We’re excited to share that Surprised by the Parables by Michelle Lee-Barnewall (available now from Lexham Press) was named a finalist for a 2021 Christian Book Award! The book walks through nine of Jesus’ parables to help readers see them in a new, transforming light.
The following excerpt from Surprised by the Parables explains what’s really happening in Luke 7:36–50 as Jesus reveals the true nature of grace and forgiveness.
Jesus relates this brief parable in an interaction with Simon the Pharisee. The whole story begins with Simon’s invitation for Jesus to dine with him at his home. There could have been various occasions for this. One possibility is that Jesus had been preaching in the local synagogue, after which the Pharisee had invited him over for the Sabbath meal.1 Others have proposed the meal is patterned after the Greek symposia, which were drinking parties that followed a banquet and were characterized by lively conversation and perhaps even debate.2 Whatever the occasion, there would have been certain expectations for hospitality from Simon as the host. As a Pharisee, he would also have been obligated to maintain certain conventions of ritual purity.3
At some point during the meal, a woman who is known to have lived a sinful life enters. As she stands behind Jesus, weeping, she wets his feet with her tears and then wipes them with her hair, kisses them, and pours perfume on them.
Simon is shocked that Jesus is allowing this. Although he respectfully addresses him with the title “teacher” (Luke 7:40), Jesus’ actions cause Simon to doubt him. He thinks that if Jesus were really a prophet, he would know “who and what sort of woman” was touching him, with the implication that he would not allow that to happen. In response, Jesus tells the parable of the two debtors.4
The parable itself is quite simple. Two men owe money to a moneylender. One has a large debt—five hundred denarii, or about a year-and-a-half’s wages.5 The other’s debt is substantially smaller, only fifty denarii. Both have their debts canceled. Jesus’ question is straightforward: Given how much each has been forgiven, who will love the moneylender more?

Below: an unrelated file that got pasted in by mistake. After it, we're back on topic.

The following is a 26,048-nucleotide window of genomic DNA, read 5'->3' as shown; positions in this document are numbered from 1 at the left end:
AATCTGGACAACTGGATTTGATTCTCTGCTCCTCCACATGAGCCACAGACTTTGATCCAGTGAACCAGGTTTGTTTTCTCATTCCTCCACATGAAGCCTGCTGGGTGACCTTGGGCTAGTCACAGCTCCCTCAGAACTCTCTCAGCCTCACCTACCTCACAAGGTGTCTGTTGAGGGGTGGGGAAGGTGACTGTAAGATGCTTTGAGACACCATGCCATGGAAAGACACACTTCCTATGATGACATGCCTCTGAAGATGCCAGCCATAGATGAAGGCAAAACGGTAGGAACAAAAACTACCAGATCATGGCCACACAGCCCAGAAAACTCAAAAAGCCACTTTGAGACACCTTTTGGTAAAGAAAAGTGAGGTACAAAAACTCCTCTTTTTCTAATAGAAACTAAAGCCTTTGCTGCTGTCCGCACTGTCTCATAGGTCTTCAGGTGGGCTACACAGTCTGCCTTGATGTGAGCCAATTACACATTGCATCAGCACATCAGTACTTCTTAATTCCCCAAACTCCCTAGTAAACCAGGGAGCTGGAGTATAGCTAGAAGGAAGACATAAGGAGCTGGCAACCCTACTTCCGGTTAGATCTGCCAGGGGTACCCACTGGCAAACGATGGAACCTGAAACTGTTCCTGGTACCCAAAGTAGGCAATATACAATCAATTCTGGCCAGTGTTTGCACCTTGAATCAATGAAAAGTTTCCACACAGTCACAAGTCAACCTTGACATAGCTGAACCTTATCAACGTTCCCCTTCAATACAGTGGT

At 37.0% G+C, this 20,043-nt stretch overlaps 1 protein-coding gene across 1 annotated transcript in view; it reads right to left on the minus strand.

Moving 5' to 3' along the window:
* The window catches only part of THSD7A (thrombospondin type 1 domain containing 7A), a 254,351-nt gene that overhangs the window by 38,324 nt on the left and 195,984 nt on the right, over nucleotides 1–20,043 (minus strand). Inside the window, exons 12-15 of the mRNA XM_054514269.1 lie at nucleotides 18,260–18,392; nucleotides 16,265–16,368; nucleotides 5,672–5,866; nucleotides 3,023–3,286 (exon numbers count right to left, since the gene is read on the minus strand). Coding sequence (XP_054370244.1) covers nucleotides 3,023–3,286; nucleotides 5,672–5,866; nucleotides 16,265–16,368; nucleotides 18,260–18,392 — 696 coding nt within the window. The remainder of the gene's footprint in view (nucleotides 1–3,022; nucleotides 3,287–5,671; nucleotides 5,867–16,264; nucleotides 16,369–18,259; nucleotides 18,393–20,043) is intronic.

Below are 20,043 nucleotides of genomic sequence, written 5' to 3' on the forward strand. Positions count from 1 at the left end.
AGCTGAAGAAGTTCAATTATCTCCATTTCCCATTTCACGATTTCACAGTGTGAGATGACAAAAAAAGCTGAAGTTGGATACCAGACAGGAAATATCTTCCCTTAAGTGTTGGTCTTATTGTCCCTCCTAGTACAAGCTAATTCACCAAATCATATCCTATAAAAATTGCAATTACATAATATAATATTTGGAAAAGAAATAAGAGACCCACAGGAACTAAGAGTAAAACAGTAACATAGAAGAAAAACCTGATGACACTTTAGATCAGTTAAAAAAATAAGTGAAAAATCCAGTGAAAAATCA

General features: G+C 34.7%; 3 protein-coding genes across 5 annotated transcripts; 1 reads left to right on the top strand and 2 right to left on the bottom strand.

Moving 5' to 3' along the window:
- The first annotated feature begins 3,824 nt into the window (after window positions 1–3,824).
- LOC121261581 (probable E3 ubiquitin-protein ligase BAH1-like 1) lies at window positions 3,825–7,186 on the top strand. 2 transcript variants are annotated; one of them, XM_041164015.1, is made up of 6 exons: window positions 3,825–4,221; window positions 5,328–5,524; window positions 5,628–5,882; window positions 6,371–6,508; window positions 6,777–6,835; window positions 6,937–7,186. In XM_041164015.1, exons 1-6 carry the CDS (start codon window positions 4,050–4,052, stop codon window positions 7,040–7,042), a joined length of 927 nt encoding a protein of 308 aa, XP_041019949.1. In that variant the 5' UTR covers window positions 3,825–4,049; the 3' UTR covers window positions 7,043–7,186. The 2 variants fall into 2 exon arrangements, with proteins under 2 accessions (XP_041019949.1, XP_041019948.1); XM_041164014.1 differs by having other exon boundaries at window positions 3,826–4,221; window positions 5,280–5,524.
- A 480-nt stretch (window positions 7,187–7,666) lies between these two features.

Simon would have been familiar with the Roman customs concerning debt and obligation. However, Jesus turns the ancient system upside down by saying the woman’s action should not be understood as repaying a debt as much as coming from love that results from having the debts canceled.6
Simon answers Jesus’ question about which debtor will love the creditor more by saying “the one who had the bigger debt forgiven.” Jesus tells him he is correct and then applies the lesson of the parable. In contrast to the lavish display of the woman, Simon did not offer him any water to wash his feet or give him a kiss. It is not certain how much would have been required of a host. But whatever the case, Luke clearly shows us Jesus considers what the woman does extraordinary, demonstrating great love and devotion.
Jesus says her sins have been forgiven “as her great love has shown.” Then, in what would be an allusion to Simon, he also gives the flip side, saying, “Whoever has been forgiven little loves little” (Luke 7:47).
Finding the ‘twist’ in the parable
On the one hand, Jesus’ parable and lesson seem straightforward. The woman loves much because she has been forgiven much. The larger the burden lifted, the greater the gratitude. Great sin does not mean one is hopelessly lost, but provides an opportunity for God to demonstrate his abundant grace. One who knows how much one has received loves God in response to what one has been forgiven.
The proposition makes sense. After all, we see Paul’s great devotion to Christ even though he considered himself to have been the “worst” of sinners (1 Tim 1:15). But the story also presents a potential problem: Does one need to sin much in order to love much? Or to put it another way, if one has been “good” and only sins a little, can that person never have great love for Jesus?